|Title||‘You must know what you mean when you say that’: the morality of knowledge claims about ADHD in radio phone-ins|
|Author(s)||Versteeg, Wytske; Molder, Hedwig Te|
|Source||Sociology of Health and Illness (2018). - ISSN 0141-9889 - p. 1 - 17.|
|Publication type||Refereed Article in a scientific journal|
|Abstract||Drawing on a corpus of radio phone-ins, we present a discursive psychological
analysis of how mothers carefully tailor their knowledge claims regarding their
children with Attention Deficit Hyperactivity Disorder (ADHD). Mothers typically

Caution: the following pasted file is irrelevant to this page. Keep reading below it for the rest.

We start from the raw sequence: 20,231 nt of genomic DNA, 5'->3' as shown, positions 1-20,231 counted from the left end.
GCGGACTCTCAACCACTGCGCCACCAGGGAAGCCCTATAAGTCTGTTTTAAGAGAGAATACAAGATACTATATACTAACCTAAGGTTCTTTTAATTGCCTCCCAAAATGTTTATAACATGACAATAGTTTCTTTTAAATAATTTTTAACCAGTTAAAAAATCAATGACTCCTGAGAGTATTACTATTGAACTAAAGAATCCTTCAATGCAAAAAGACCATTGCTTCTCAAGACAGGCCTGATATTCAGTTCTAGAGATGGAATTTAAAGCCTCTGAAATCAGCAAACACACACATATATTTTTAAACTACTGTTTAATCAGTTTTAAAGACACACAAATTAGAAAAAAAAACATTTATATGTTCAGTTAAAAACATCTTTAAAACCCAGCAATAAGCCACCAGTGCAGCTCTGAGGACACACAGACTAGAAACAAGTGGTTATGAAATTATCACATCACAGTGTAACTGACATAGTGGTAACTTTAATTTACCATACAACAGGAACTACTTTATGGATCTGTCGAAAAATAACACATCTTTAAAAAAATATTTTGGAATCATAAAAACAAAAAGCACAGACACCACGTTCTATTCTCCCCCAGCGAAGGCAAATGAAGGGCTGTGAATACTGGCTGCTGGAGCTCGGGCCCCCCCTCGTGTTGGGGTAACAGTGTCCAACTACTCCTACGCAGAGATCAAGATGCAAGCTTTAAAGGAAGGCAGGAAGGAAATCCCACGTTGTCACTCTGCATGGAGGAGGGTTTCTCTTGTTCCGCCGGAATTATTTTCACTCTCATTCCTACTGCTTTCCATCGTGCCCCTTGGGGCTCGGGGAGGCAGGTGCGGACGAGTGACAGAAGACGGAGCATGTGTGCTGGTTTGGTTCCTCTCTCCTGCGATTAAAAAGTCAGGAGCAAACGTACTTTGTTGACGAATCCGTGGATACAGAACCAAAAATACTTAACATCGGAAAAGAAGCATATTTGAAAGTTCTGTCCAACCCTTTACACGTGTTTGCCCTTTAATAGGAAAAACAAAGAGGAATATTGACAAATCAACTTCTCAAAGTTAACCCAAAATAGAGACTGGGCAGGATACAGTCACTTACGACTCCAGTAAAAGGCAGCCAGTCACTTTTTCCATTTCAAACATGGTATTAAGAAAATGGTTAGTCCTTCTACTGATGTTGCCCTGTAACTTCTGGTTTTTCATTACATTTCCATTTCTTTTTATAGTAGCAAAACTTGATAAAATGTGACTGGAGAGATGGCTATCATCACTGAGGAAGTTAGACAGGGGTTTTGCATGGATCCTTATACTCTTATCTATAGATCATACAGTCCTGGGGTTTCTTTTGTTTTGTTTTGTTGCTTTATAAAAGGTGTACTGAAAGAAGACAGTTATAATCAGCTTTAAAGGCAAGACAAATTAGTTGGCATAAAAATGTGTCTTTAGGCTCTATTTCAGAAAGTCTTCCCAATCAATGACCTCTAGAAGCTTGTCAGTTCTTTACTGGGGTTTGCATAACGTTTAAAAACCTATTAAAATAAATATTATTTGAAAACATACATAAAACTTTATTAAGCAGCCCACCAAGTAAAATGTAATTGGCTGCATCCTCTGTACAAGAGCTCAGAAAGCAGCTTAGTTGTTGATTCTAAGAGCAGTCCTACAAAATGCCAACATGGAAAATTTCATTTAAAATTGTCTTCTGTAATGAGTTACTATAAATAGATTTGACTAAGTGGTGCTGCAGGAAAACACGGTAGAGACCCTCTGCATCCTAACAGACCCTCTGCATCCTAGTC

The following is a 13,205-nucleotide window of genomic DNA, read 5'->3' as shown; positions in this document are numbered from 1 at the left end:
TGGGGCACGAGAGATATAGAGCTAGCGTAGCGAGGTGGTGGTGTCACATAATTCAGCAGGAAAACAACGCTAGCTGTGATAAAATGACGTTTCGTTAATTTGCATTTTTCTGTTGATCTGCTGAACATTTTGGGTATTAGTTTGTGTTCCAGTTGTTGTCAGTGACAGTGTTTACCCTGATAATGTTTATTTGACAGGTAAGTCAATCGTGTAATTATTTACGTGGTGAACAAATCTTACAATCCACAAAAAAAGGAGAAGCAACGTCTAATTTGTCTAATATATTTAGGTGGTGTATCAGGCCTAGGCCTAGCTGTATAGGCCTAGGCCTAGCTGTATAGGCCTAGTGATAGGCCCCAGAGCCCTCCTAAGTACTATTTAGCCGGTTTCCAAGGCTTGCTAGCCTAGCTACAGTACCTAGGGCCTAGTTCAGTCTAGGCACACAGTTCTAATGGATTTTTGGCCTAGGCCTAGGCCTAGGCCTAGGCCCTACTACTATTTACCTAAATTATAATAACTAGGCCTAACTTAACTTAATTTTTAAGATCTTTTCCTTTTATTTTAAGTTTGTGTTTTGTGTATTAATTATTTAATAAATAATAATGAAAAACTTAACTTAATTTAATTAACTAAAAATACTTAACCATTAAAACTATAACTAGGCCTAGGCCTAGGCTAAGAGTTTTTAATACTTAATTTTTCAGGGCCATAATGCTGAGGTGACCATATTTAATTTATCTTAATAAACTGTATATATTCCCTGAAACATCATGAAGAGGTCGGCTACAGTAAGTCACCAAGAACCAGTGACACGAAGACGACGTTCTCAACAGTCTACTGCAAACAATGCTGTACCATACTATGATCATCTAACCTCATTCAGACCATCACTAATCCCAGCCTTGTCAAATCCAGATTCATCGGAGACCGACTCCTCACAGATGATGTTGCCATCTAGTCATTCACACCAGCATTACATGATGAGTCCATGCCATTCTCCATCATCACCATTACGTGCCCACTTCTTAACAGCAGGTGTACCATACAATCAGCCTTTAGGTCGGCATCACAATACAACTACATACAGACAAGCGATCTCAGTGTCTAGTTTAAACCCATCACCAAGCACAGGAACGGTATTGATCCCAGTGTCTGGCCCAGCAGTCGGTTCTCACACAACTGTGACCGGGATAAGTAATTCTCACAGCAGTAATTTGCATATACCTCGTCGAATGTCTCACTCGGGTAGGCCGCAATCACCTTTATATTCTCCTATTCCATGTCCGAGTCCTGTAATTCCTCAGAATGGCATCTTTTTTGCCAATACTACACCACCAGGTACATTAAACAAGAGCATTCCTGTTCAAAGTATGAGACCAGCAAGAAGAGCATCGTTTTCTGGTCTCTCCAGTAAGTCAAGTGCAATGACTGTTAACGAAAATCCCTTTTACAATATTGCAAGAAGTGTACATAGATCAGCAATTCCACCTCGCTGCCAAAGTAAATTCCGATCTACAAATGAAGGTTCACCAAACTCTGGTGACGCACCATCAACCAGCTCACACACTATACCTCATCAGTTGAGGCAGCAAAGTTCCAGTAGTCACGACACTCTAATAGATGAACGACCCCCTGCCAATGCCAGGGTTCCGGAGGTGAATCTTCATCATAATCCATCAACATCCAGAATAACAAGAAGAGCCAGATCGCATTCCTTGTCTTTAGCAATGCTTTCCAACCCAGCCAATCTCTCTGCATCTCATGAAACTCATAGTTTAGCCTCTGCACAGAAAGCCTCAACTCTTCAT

claim knowledge about their children’s good intentions, but not about the ‘ADHDness’ of their conduct. Whereas the former is seen as appropriate knowledge for a concerned parent, the latter is treated as a matter of expert knowledge. We show that as soon as problematic behaviour is treated as observable from the outside and describable by mothers and other lay persons, it becomes vulnerable to being formulated as ‘normal disobedience’, rather than symptomatic of a professionally administered, doctorable condition. We argue that it is important to be aware of the moralities hidden in knowledge claims, as they help sustain an unproductive perspective in which either the child’s brain or his mother is blamed for behaviour perceived as problematic.